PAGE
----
I like to find or make funny memes and post them in the Porn Reboot Facebook group about once a week. Like a lot of others, I find that humor is a great way to cope with topics and experiences that can be difficult and painful at times. So our weekly memes are something that brothers in the group often look forward to.
A couple of weeks ago I made a meme that I thought was pretty funny. It was a picture of Mr. Clean, that bald white mascot for a cleaning company, wringing water out a sponge. The caption on the image said, “Your wife’s panties after hearing you decided to quit pornography and join Porn Reboot.”
It was pretty hilarious if I do say so myself, and lots of guys in the group thought it was great, too. We spent so many years more interested in porn than sex with our wives or partners. Lots of us struggled with porn-induced erectile dysfunction, too. No wonder our spouse is excited when we’re finally ready to quit porn. And any man with the same experience can relate.
But some brothers had some choice words in response.
“Bad. Just bad.”
“What little interest I had in joining your program is gone now.”
“Do you wanna be taken seriously?”
“You charge folks for porn reboot coaching and you post this crap?”
“Apologize to the group and take it down right now.”
I was astounded at how many people were offended by a simple joke. I didn’t think it would cause that much of a problem. But it also got me thinking about what being offended by things means at a deeper level.
It reminds me of when I was a confused Catholic guy in my 20s. During my freshman year of college, I remember watching drunk girls come home with a guy and judging them. Night after night I sat with my friends calling these women all sorts of names, but then went back to my dorm room and angrily jerked off at the same girls I judged.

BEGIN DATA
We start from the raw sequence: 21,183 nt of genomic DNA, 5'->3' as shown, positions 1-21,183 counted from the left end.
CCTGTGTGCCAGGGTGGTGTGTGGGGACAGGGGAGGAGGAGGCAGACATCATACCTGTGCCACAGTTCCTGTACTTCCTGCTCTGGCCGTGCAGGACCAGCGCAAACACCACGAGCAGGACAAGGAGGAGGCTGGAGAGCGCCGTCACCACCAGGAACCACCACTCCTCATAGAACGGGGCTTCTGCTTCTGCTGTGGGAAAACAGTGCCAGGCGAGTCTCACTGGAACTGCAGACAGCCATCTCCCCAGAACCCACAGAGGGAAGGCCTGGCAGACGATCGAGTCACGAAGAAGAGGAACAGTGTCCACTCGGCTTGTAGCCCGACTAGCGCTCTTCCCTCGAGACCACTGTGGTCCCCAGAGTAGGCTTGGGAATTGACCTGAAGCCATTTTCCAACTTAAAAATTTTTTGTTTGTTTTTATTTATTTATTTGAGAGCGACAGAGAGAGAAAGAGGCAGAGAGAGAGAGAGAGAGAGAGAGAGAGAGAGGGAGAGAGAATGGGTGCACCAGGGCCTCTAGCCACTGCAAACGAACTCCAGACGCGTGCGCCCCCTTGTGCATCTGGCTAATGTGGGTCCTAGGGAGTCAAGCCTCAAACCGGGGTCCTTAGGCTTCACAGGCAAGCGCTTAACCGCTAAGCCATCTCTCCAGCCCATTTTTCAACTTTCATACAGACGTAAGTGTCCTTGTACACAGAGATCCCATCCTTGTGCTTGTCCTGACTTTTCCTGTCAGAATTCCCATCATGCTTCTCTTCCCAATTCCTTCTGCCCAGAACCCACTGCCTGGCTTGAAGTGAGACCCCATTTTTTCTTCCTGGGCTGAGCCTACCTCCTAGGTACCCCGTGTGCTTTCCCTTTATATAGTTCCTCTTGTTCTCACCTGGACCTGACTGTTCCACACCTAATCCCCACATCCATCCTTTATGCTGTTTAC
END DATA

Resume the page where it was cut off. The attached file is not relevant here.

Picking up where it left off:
I judged women I couldn’t be with. I judged comedians who made vulgar jokes on late-night television about different actresses and celebrities. And then I would masturbate while thinking of whatever woman made me angry earlier.
Over time I realized that I wasn’t actually angry at these women or those jokes.
I was really just angry at myself.
I was upset at my lack of sexual control and how quickly I betrayed my perceived values. Those things that I thought made me angry really just aroused shame, guilt, and jealousy. It wasn’t the world that had the problem, it was me. I was the one with a messed-up view of the world, looking at everything through the lens of my porn-addled brain.
Lots of the men in the Porn Reboot program grew up in households held together by Catholicism or Christianity. We weren’t taught that sexual jokes are okay. And then our closet porn addiction stunted our ability to relate with women, but we believed our lack of sexual experience was their problem.
I spent so much time placing blame on others that I never bothered to consider the common denominator every time I was offended: me. I was the one finding fault in everything when really I was the one at fault.
I imagine the brothers who lashed out at the simple, silly meme I posted are dealing with something similar. Many of us share similar experiences and they’re probably dealing with underlying self-loathing, shame, and guilt. They haven’t yet employed the tools we use in the Porn Reboot program to determine the source of these feelings.
Instead, they lash out at perceived offenses or injustices. They allow external circumstances to dictate their internal condition. And I know from experience because I did the same thing. Thankfully, I learned to respond to situations and circumstances, not react. It isn’t an overnight process but it’s possible.
If you’re struggling with finding offense in everything around you, then your reboot will help. Porn Reboot is about so much more than pornography. Sure, porn addiction is what gets you in the door but you’ll find more than that waiting for you once you commit to the process. Freeing yourself from the need to feel offended is one of the most important things you can do. Join us today and find out for yourself just how incredible that freedom can be.